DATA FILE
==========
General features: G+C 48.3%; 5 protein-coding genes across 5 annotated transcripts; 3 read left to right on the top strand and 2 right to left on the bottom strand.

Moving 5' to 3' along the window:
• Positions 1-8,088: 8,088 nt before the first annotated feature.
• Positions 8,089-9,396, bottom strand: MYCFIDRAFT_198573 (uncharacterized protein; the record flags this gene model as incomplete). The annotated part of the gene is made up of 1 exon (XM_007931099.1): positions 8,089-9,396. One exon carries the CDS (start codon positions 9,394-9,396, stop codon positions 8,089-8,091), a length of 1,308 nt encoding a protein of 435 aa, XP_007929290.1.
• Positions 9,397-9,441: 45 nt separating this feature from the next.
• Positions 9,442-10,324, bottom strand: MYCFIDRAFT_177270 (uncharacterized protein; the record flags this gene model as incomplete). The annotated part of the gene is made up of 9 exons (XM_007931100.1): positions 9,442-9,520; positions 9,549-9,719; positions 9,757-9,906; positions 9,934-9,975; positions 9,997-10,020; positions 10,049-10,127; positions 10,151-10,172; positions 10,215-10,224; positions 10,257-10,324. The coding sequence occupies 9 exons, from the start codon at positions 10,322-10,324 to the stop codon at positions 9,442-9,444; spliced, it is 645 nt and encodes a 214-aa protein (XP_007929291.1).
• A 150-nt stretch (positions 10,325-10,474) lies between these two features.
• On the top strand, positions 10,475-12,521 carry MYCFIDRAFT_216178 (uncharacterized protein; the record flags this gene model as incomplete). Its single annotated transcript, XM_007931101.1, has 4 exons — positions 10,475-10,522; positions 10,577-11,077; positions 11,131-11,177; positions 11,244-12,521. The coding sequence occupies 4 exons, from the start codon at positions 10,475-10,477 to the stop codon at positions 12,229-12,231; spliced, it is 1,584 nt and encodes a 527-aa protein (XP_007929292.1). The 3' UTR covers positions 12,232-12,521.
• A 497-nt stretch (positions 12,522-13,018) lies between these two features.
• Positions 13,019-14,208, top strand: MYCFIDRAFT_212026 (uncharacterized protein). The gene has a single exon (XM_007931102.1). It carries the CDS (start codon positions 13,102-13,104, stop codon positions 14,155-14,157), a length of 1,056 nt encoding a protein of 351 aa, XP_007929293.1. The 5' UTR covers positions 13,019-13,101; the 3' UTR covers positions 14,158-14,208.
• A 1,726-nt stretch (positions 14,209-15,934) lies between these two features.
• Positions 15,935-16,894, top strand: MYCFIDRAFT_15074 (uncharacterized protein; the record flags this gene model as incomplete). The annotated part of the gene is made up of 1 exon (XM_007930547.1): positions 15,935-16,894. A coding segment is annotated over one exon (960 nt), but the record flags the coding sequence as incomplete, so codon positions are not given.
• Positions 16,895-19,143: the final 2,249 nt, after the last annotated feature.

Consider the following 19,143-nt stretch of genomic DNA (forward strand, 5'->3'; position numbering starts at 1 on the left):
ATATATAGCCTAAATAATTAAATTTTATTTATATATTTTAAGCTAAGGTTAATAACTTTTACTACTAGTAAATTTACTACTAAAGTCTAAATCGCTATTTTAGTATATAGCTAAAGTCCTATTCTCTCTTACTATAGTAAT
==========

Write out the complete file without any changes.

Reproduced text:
General features: G+C 48.3%; 5 protein-coding genes across 5 annotated transcripts; 3 read left to right on the top strand and 2 right to left on the bottom strand.

Moving 5' to 3' along the window:
• Positions 1-8,088: 8,088 nt before the first annotated feature.
• Positions 8,089-9,396, bottom strand: MYCFIDRAFT_198573 (uncharacterized protein; the record flags this gene model as incomplete). The annotated part of the gene is made up of 1 exon (XM_007931099.1): positions 8,089-9,396. One exon carries the CDS (start codon positions 9,394-9,396, stop codon positions 8,089-8,091), a length of 1,308 nt encoding a protein of 435 aa, XP_007929290.1.
• Positions 9,397-9,441: 45 nt separating this feature from the next.
• Positions 9,442-10,324, bottom strand: MYCFIDRAFT_177270 (uncharacterized protein; the record flags this gene model as incomplete). The annotated part of the gene is made up of 9 exons (XM_007931100.1): positions 9,442-9,520; positions 9,549-9,719; positions 9,757-9,906; positions 9,934-9,975; positions 9,997-10,020; positions 10,049-10,127; positions 10,151-10,172; positions 10,215-10,224; positions 10,257-10,324. The coding sequence occupies 9 exons, from the start codon at positions 10,322-10,324 to the stop codon at positions 9,442-9,444; spliced, it is 645 nt and encodes a 214-aa protein (XP_007929291.1).
• A 150-nt stretch (positions 10,325-10,474) lies between these two features.
• On the top strand, positions 10,475-12,521 carry MYCFIDRAFT_216178 (uncharacterized protein; the record flags this gene model as incomplete). Its single annotated transcript, XM_007931101.1, has 4 exons — positions 10,475-10,522; positions 10,577-11,077; positions 11,131-11,177; positions 11,244-12,521. The coding sequence occupies 4 exons, from the start codon at positions 10,475-10,477 to the stop codon at positions 12,229-12,231; spliced, it is 1,584 nt and encodes a 527-aa protein (XP_007929292.1). The 3' UTR covers positions 12,232-12,521.
• A 497-nt stretch (positions 12,522-13,018) lies between these two features.
• Positions 13,019-14,208, top strand: MYCFIDRAFT_212026 (uncharacterized protein). The gene has a single exon (XM_007931102.1). It carries the CDS (start codon positions 13,102-13,104, stop codon positions 14,155-14,157), a length of 1,056 nt encoding a protein of 351 aa, XP_007929293.1. The 5' UTR covers positions 13,019-13,101; the 3' UTR covers positions 14,158-14,208.
• A 1,726-nt stretch (positions 14,209-15,934) lies between these two features.
• Positions 15,935-16,894, top strand: MYCFIDRAFT_15074 (uncharacterized protein; the record flags this gene model as incomplete). The annotated part of the gene is made up of 1 exon (XM_007930547.1): positions 15,935-16,894. A coding segment is annotated over one exon (960 nt), but the record flags the coding sequence as incomplete, so codon positions are not given.
• Positions 16,895-19,143: the final 2,249 nt, after the last annotated feature.

Consider the following 19,143-nt stretch of genomic DNA (forward strand, 5'->3'; position numbering starts at 1 on the left):
ATATATAGCCTAAATAATTAAATTTTATTTATATATTTTAAGCTAAGGTTAATAACTTTTACTACTAGTAAATTTACTACTAAAGTCTAAATCGCTATTTTAGTATATAGCTAAAGTCCTATTCTCTCTTACTATAGTAAT